How to make an organic, natural and effective weedkiller?


Glyphosate-based chemical weedkillers have been banned for sale to individuals since 1er January 2019, date of entry into force of the Labbé law. This does not mean that weeds should be allowed to invade beds, flower beds, vegetable gardens, terraces, lawns and garden paths. Fortunately, there are effective solutions available to any gardener who wants to tame these invasive weeds without harming biodiversity. Here are the best alternatives to synthetic pesticides.

Why do we need to weed?

There is a real competition between cultivated plants, whether vegetable or ornamental, and the weeds commonly called weeds. To prosper, to flower, to bear fruit, they all need nutrients that they get from the soil, water and light.

If gardeners are so attentive to weeding, it is not only for aesthetic purposes, but indeed to promote the growth of the plants they have chosen. However, in the absence of weeding, it does not take long to be invaded by these weeds because thousands of their seeds germinate very regularly and it is difficult then to get rid of these invasive plants. They end up taking over.

But in order not to harm human health or the flora and fauna, to respect waterways, groundwater and the entire planet, it is absolutely necessary to resort to means of weed control without any toxicity. We can plant cleaning plants such as squash that smother weeds, use weeding with a simple hoe, but some weeds are still useful between two crop periods because they enrich the soil by producing humus for example. So yes to weeding, but not in an outrageous way.

Manual weeding: the best solution for a weed-free garden

Although there are a few simple recipes to get rid of spontaneously growing local herbs, none can weed hundreds and hundreds of square meters. The only natural and effective solution is therefore hand weeding. While tedious, it takes time and can be the cause of quite unpleasant lower back pain. But at least in this way, the garden as a whole is clean and the reseeding of weeds is avoided.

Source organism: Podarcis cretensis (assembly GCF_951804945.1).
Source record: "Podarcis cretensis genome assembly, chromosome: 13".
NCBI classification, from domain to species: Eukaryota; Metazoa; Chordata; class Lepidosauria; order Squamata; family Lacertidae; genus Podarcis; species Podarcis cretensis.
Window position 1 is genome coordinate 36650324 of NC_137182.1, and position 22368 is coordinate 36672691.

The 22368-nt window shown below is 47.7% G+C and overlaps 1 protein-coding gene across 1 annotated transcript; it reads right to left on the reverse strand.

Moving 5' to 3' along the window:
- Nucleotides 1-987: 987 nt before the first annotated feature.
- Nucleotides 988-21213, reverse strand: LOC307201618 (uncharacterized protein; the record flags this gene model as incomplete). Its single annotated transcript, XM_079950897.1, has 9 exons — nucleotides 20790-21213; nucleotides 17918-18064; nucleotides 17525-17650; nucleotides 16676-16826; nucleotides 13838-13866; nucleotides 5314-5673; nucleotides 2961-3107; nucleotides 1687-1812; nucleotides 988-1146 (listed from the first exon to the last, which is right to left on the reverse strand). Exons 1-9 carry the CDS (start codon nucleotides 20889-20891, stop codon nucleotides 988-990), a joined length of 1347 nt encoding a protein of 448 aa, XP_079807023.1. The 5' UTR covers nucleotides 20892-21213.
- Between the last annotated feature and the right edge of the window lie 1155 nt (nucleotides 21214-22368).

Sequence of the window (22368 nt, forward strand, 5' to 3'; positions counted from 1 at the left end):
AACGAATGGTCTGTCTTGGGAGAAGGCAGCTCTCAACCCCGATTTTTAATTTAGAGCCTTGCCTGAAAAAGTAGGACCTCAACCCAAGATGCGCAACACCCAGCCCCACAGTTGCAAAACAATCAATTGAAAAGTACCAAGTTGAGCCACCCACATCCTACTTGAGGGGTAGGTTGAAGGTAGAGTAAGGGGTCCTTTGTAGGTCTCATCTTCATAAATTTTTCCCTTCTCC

Hand weeding paths, terraces, flower beds and vegetable patch is a task that must be repeated several times a year. This makes it possible to avoid using any toxic product. It is really worth the effort because that is how we protect our environment.

The cooking water for pulses and starches: a natural weedkiller for the vegetable garden

It is a powerful natural weedkiller, 100% biodegradable and economical. But be careful to only place it on the plants that you want to eradicate. It is therefore necessary to be precise when dispersing it so as not to see the plants that you cultivate die. It is used both in the vegetable garden and in beds of decorative plants.

We can therefore recover the cooking water from potatoes, rice or even pasta, but for the foam and weeds to dry out quickly, it must be very concentrated in starch and salty. However, to ensure that it does not disturb biodiversity, it must be ensured that its sodium content is moderate. This weedkiller is to be placed at the foot of each weed.

Wood ash: perfect for removing moss from the lawn

Moss grows quickly on poor soil and, if not cared for, eventually kills the lawn. It’s a undesirable that can be treated with wood ash whose high lime content changes the hydrogen potential (pH) of the soil. It is therefore very useful to store the ash that is collected in the wood stove, in the fireplace or in the barbecue after complete cooling, away from humidity.